Pubdate: Sat, 10 Jun 2000
Source: Border Mail, The (Australia)
Author: Campbell Aitken


IN her letter to The Border Mail (May 31), Julianne Whyte made some
poorly-argued assertions about needle and syringe programs (also called
NSPs) which require refutation.

Ms Whyte claimed that programs have not shown any benefit in terms of
reducing HIV infections in Australia, but she skirted around the fact that
the vast majority of HIV infections in Australia, as in most western
countries, have been diagnosed in men who have sex with men - not drug

As a result of the introduction of harm reduction strategies (including the
promotion of safe sex messages and freer availability of condoms) HIV
incidence in gay Australian men, and therefore overall incidence, has

Australia differs from many other western nations by also having extremely
low rates of HIV among people who inject drugs (less than 2 per cent

In many parts of the U.S., where needle programs were introduced much later
than in Australia and are still relatively rare, 50 per cent of injecting
drug users now have HIV.

It is difficult to interpret this fact in any way other than that the early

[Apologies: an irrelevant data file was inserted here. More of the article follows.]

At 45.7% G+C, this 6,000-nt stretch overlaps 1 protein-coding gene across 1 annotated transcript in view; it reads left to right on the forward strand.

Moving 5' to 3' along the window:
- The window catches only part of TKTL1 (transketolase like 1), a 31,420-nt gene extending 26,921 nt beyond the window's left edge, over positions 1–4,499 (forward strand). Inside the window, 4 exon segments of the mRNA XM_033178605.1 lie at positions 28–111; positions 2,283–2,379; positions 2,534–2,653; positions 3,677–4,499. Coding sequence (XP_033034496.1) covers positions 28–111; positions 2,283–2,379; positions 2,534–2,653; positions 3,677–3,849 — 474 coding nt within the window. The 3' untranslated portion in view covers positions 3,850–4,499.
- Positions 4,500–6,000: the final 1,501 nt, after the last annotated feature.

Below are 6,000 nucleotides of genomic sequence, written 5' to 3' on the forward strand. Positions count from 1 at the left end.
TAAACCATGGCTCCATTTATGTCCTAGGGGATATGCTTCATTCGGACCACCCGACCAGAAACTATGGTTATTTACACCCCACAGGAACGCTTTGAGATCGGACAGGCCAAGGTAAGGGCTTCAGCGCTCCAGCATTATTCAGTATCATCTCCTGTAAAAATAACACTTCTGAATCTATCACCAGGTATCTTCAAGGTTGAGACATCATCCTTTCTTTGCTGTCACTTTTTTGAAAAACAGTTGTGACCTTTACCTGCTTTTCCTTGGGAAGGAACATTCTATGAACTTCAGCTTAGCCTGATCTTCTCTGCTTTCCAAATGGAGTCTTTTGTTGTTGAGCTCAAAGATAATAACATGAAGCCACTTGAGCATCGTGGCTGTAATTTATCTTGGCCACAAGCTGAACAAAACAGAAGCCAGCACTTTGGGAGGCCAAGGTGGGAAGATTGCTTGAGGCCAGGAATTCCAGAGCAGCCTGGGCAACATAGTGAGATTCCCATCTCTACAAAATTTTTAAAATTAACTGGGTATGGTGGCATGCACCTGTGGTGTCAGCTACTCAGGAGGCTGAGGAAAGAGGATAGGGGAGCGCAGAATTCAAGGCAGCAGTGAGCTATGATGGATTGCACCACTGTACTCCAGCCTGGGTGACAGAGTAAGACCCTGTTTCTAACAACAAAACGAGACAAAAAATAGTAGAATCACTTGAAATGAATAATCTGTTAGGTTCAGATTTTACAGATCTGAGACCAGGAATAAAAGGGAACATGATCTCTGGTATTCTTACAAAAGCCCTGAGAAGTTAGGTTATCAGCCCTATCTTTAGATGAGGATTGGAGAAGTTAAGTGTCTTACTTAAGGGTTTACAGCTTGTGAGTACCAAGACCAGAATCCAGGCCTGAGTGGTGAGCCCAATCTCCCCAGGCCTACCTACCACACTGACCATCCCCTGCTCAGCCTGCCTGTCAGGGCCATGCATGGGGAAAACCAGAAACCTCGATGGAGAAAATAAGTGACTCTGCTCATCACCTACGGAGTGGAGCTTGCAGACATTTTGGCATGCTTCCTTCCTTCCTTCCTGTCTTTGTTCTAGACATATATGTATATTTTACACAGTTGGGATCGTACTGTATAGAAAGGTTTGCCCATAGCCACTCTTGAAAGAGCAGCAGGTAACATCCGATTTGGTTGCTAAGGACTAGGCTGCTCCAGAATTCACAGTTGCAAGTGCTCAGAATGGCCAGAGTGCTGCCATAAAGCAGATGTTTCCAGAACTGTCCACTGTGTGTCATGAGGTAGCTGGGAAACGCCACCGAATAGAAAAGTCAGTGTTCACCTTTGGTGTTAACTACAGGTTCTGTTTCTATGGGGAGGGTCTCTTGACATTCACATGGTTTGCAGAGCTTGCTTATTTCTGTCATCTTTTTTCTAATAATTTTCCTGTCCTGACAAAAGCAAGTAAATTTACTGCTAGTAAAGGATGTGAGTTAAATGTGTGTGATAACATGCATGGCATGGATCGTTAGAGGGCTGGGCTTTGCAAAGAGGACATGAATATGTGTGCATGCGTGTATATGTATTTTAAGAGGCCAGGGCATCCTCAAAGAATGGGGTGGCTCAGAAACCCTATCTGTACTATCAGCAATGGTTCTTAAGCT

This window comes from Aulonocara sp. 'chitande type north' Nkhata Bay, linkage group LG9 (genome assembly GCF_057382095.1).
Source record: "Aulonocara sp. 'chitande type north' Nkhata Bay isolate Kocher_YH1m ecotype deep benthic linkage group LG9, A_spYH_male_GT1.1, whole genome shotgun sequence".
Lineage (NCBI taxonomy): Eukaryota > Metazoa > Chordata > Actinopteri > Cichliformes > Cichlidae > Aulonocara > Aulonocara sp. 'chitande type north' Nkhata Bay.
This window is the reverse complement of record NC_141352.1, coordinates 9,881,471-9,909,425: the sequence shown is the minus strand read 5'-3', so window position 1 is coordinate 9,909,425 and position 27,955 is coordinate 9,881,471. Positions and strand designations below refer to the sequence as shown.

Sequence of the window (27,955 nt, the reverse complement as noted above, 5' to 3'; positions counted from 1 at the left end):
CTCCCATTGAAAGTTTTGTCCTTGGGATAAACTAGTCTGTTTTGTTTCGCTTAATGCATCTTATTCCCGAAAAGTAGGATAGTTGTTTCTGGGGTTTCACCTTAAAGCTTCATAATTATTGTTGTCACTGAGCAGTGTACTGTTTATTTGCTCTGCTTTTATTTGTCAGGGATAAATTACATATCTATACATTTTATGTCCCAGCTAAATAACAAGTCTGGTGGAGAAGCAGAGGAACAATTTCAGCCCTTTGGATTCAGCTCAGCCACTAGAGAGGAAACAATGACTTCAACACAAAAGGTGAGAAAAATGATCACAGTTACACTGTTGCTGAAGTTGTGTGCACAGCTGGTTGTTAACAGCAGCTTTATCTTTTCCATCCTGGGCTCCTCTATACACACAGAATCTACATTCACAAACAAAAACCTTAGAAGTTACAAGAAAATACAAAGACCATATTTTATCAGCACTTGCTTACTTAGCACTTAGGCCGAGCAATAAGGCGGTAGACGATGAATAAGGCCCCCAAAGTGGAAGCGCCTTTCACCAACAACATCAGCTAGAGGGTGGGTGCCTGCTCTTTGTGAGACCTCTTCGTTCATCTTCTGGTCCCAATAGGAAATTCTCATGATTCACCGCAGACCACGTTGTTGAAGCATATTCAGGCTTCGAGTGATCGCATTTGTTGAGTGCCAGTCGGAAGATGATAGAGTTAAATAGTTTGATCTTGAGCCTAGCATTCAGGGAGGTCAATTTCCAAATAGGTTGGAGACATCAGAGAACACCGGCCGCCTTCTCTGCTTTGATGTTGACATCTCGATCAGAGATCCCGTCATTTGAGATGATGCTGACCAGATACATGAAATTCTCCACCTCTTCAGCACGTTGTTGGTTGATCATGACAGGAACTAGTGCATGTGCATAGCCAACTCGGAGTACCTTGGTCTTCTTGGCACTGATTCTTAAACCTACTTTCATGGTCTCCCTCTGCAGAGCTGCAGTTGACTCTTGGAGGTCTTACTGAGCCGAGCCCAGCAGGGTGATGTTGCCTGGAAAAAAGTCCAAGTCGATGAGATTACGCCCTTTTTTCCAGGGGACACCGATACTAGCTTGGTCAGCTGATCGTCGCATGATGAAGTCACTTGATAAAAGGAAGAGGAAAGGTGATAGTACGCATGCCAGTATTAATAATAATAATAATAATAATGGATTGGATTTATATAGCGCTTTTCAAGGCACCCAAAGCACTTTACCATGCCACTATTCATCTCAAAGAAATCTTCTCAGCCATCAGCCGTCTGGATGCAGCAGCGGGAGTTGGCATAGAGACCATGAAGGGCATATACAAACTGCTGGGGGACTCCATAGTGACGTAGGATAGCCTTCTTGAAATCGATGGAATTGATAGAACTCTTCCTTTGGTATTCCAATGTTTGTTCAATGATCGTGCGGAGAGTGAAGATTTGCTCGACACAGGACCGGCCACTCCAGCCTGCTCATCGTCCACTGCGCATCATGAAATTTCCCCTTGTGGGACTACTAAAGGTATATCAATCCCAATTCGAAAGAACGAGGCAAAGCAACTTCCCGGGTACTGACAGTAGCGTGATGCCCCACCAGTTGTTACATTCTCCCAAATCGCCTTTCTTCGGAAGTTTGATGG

introduction of needle programs saved Australia from experiencing a very
costly epidemic of HIV among drug users.

With regard to hepatitis C, it is certainly true that this virus is more
difficult to control than HIV because it has been around longer, is more
infectious, and is presently at much higher prevalence among drug injectors.

Nevertheless, the National Centre for HIV Epidemiology and Clinical Research
(Ms Whyte's own source) recently published research showing a significant
decline in exposure to this virus among drug injectors, (cited from the
Medical Journal of Australia, 2000, Vol 172).

Again, there is little reason to believe that anything other than the
availability of clean needles and syringes in Australia is reducing
hepatitis C incidence.

Needle programs are an important part of Australia's HIV and hepatitis C
prevention strategies.

These strategies should be recognised in this country, as they are overseas,
for what they really are - a public health triumph.

Dr Campbell Aitken, The Macfarlane Burnet Centre for Medical Research,
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